A travel journal
to Amsterdam by Marianne
Quote: Amsterdam a true gem!
Amsterdam is Europe's smallest capital. It has less that one million residents, even after you count all illegal residents. The better known European capitals have populations reaching 10 million. This means you can relax in Amsterdam.
Amsterdam is often confused with the entire country of Holland. If you have time you should visit other parts of Holland as well. When you hear about the coffeeshops and Red Light District don’t assume the entire city is ‘out of bounds’.
Most Dutch speak English, and will always answer you in English that it is impossible for you to practice your Dutch on them.
Start your day on the Dam Square, visit the Bijenkorf department store. Do some shopping in the Kalverstraat Go to the VVV-office near the Centraal Station, to get a free map. This is also the place to buy tram tickets and museum tickets, saves you queuing upDo a bit of people-watching at the Leidseplein. And some shopping in de Leidsestraat. Here you will find many souvenir shops where you can (bulk) buy cheese and wooden shoes.
Never leave your bike unlocked, not even for a minute. Bicycles are stolen everywhere and at all times.
Bicycles do not come cheap, US and upwards. You can insure yourself against theft, the policy is valid for three years.
Try for yourself all NS train stations have bicycles for rent. Price US per day.
There are sensors at the entrance so that my visit is registered. Fortunately they don’t know who I am and were I come from. They will never know because I have no customer card and don’t intend to get one.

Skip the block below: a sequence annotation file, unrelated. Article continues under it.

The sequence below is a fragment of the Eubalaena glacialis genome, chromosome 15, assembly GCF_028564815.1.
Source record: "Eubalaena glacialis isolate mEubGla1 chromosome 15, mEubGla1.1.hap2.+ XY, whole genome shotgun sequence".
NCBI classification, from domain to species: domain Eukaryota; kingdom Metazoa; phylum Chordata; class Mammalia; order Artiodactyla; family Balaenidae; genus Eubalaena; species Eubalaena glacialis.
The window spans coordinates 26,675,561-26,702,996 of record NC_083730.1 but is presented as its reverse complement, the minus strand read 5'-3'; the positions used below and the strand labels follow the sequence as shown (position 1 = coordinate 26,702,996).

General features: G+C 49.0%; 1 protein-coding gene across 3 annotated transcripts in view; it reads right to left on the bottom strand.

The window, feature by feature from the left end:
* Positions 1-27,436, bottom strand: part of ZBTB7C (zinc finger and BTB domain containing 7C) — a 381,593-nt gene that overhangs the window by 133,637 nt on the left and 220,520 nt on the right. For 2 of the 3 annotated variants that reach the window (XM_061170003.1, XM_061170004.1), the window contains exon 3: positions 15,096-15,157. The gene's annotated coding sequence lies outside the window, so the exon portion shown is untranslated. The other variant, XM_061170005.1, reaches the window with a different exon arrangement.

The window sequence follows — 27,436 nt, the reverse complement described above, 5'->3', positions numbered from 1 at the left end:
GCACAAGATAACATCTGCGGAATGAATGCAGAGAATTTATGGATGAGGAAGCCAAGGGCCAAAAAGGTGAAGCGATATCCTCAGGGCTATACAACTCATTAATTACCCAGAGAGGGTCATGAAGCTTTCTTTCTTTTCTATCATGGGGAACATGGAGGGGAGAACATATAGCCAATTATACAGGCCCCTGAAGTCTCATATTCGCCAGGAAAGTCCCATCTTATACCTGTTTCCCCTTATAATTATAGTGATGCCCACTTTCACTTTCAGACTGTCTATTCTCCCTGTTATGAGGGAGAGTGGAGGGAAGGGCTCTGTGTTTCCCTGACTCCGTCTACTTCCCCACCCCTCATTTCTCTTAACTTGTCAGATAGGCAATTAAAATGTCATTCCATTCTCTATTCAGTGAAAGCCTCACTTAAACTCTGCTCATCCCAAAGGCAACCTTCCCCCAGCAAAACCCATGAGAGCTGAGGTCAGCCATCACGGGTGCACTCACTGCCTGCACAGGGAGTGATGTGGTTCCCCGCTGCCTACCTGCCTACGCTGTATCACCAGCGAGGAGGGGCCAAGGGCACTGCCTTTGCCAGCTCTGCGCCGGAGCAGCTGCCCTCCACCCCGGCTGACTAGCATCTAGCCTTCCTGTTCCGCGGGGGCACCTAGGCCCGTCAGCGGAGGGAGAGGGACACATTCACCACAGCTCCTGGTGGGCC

The Bijenkorf is a department store and the best there is in Holland. It is nowhere near Harrods in London, but I suppose we will have to make do.
The Bijenkorf is definitely more expensive than the Hema, another favourite in the Dutch High Street. It is a good thing to know that The Bijenkorf and Hema are owned by the same company.
The present Bijenkorf is a listed building and dates from 1915.
You may have noticed that the Bijenkorf uses a little beehive as its logo, bijenkorf is the Dutch word for beehive.
What I do like is the restaurant: La Ruche, on the third floor, not because of the exquisite food, but for the view. From here you can see the Dam Square, the National Monument and the Royal palace
It’s a good place to have a coffee and some rolls. There is a choice from about 10 types of coffee. They have also a good selection of Dutch cheeses.
If you have time to spare, you can browse some time at the book department. They have a wide selection of English books.
Member Rating 3 out of 5 on May 25, 2002
La Ruche, Bijenkorf
(020) 621 80 80
If the weather is reasonable I love to sit outside in one of the cafes and do a bit of people-watching. I make it a point never to eat in any hotel-restaurant, too expensive and usually the food is not very exciting. But De Roode Leeuw is an exception.